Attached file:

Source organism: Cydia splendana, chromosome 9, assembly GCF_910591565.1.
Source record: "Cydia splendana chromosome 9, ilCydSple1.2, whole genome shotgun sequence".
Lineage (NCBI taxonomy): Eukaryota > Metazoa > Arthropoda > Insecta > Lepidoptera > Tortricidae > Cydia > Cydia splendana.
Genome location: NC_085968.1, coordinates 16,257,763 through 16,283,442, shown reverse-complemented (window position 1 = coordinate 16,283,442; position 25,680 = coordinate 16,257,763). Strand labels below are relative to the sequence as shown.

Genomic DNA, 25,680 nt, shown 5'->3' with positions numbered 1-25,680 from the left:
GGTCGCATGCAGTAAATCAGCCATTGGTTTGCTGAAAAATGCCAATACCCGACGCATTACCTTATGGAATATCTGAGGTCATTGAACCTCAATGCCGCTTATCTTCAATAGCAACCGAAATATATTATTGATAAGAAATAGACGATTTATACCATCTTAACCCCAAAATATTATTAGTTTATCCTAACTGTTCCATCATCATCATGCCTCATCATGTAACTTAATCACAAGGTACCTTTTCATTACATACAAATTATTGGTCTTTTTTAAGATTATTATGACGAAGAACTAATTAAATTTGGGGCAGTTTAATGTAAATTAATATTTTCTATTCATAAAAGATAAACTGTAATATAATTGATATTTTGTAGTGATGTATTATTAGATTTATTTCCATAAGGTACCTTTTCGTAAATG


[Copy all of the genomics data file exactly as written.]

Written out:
Source organism: Cydia splendana, chromosome 9, assembly GCF_910591565.1.
Source record: "Cydia splendana chromosome 9, ilCydSple1.2, whole genome shotgun sequence".
Lineage (NCBI taxonomy): Eukaryota > Metazoa > Arthropoda > Insecta > Lepidoptera > Tortricidae > Cydia > Cydia splendana.
Genome location: NC_085968.1, coordinates 16,257,763 through 16,283,442, shown reverse-complemented (window position 1 = coordinate 16,283,442; position 25,680 = coordinate 16,257,763). Strand labels below are relative to the sequence as shown.

Genomic DNA, 25,680 nt, shown 5'->3' with positions numbered 1-25,680 from the left:
GGTCGCATGCAGTAAATCAGCCATTGGTTTGCTGAAAAATGCCAATACCCGACGCATTACCTTATGGAATATCTGAGGTCATTGAACCTCAATGCCGCTTATCTTCAATAGCAACCGAAATATATTATTGATAAGAAATAGACGATTTATACCATCTTAACCCCAAAATATTATTAGTTTATCCTAACTGTTCCATCATCATCATGCCTCATCATGTAACTTAATCACAAGGTACCTTTTCATTACATACAAATTATTGGTCTTTTTTAAGATTATTATGACGAAGAACTAATTAAATTTGGGGCAGTTTAATGTAAATTAATATTTTCTATTCATAAAAGATAAACTGTAATATAATTGATATTTTGTAGTGATGTATTATTAGATTTATTTCCATAAGGTACCTTTTCGTAAATG